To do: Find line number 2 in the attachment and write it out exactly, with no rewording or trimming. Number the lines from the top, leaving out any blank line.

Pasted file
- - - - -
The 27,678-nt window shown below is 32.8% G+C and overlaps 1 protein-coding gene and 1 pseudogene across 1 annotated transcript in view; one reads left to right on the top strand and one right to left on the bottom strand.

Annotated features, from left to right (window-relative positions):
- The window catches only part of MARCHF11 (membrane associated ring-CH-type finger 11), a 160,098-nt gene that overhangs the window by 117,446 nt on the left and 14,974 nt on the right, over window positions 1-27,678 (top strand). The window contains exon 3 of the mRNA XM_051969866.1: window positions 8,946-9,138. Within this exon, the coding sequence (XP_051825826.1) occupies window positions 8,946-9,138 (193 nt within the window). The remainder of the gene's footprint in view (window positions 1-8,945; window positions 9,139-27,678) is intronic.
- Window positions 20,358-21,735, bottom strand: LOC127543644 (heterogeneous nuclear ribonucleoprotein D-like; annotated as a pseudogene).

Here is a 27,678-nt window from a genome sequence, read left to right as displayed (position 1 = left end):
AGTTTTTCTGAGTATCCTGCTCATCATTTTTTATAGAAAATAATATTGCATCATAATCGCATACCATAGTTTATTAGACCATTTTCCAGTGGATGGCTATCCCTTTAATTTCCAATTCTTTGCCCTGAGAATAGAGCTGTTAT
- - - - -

Annotated features, from left to right (window-relative positions):